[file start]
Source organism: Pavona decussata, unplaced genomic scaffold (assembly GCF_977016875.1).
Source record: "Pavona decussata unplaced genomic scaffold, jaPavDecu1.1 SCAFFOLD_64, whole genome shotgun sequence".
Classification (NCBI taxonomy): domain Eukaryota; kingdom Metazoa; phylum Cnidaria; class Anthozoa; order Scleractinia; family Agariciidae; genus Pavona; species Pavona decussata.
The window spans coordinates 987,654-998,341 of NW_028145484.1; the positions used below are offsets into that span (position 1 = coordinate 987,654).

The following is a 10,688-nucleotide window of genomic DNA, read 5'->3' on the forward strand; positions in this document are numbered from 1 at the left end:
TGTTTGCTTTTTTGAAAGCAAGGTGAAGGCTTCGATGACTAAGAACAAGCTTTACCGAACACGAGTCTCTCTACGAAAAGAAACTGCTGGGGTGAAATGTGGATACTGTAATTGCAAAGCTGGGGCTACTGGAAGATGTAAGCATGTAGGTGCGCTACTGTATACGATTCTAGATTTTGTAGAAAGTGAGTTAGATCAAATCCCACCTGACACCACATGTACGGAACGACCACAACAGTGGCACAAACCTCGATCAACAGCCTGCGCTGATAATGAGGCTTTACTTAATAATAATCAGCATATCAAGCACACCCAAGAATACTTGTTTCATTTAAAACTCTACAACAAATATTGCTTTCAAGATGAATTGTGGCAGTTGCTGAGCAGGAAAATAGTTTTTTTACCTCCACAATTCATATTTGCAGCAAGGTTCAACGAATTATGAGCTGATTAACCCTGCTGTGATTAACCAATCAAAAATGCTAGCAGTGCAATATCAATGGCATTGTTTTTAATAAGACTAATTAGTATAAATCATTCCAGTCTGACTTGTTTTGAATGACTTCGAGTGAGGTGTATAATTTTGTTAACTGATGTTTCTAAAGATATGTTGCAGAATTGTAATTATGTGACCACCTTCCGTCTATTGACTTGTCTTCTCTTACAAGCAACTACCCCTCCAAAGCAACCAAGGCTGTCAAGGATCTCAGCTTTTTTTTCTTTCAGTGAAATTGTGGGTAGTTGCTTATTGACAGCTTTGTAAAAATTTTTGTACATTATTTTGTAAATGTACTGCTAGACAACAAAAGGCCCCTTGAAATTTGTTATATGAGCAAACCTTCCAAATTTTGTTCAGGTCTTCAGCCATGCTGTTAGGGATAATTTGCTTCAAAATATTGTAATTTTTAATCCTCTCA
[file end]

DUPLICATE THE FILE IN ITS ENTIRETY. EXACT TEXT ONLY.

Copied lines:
Source organism: Pavona decussata, unplaced genomic scaffold (assembly GCF_977016875.1).
Source record: "Pavona decussata unplaced genomic scaffold, jaPavDecu1.1 SCAFFOLD_64, whole genome shotgun sequence".
Classification (NCBI taxonomy): domain Eukaryota; kingdom Metazoa; phylum Cnidaria; class Anthozoa; order Scleractinia; family Agariciidae; genus Pavona; species Pavona decussata.
The window spans coordinates 987,654-998,341 of NW_028145484.1; the positions used below are offsets into that span (position 1 = coordinate 987,654).

The following is a 10,688-nucleotide window of genomic DNA, read 5'->3' on the forward strand; positions in this document are numbered from 1 at the left end:
TGTTTGCTTTTTTGAAAGCAAGGTGAAGGCTTCGATGACTAAGAACAAGCTTTACCGAACACGAGTCTCTCTACGAAAAGAAACTGCTGGGGTGAAATGTGGATACTGTAATTGCAAAGCTGGGGCTACTGGAAGATGTAAGCATGTAGGTGCGCTACTGTATACGATTCTAGATTTTGTAGAAAGTGAGTTAGATCAAATCCCACCTGACACCACATGTACGGAACGACCACAACAGTGGCACAAACCTCGATCAACAGCCTGCGCTGATAATGAGGCTTTACTTAATAATAATCAGCATATCAAGCACACCCAAGAATACTTGTTTCATTTAAAACTCTACAACAAATATTGCTTTCAAGATGAATTGTGGCAGTTGCTGAGCAGGAAAATAGTTTTTTTACCTCCACAATTCATATTTGCAGCAAGGTTCAACGAATTATGAGCTGATTAACCCTGCTGTGATTAACCAATCAAAAATGCTAGCAGTGCAATATCAATGGCATTGTTTTTAATAAGACTAATTAGTATAAATCATTCCAGTCTGACTTGTTTTGAATGACTTCGAGTGAGGTGTATAATTTTGTTAACTGATGTTTCTAAAGATATGTTGCAGAATTGTAATTATGTGACCACCTTCCGTCTATTGACTTGTCTTCTCTTACAAGCAACTACCCCTCCAAAGCAACCAAGGCTGTCAAGGATCTCAGCTTTTTTTTCTTTCAGTGAAATTGTGGGTAGTTGCTTATTGACAGCTTTGTAAAAATTTTTGTACATTATTTTGTAAATGTACTGCTAGACAACAAAAGGCCCCTTGAAATTTGTTATATGAGCAAACCTTCCAAATTTTGTTCAGGTCTTCAGCCATGCTGTTAGGGATAATTTGCTTCAAAATATTGTAATTTTTAATCCTCTCA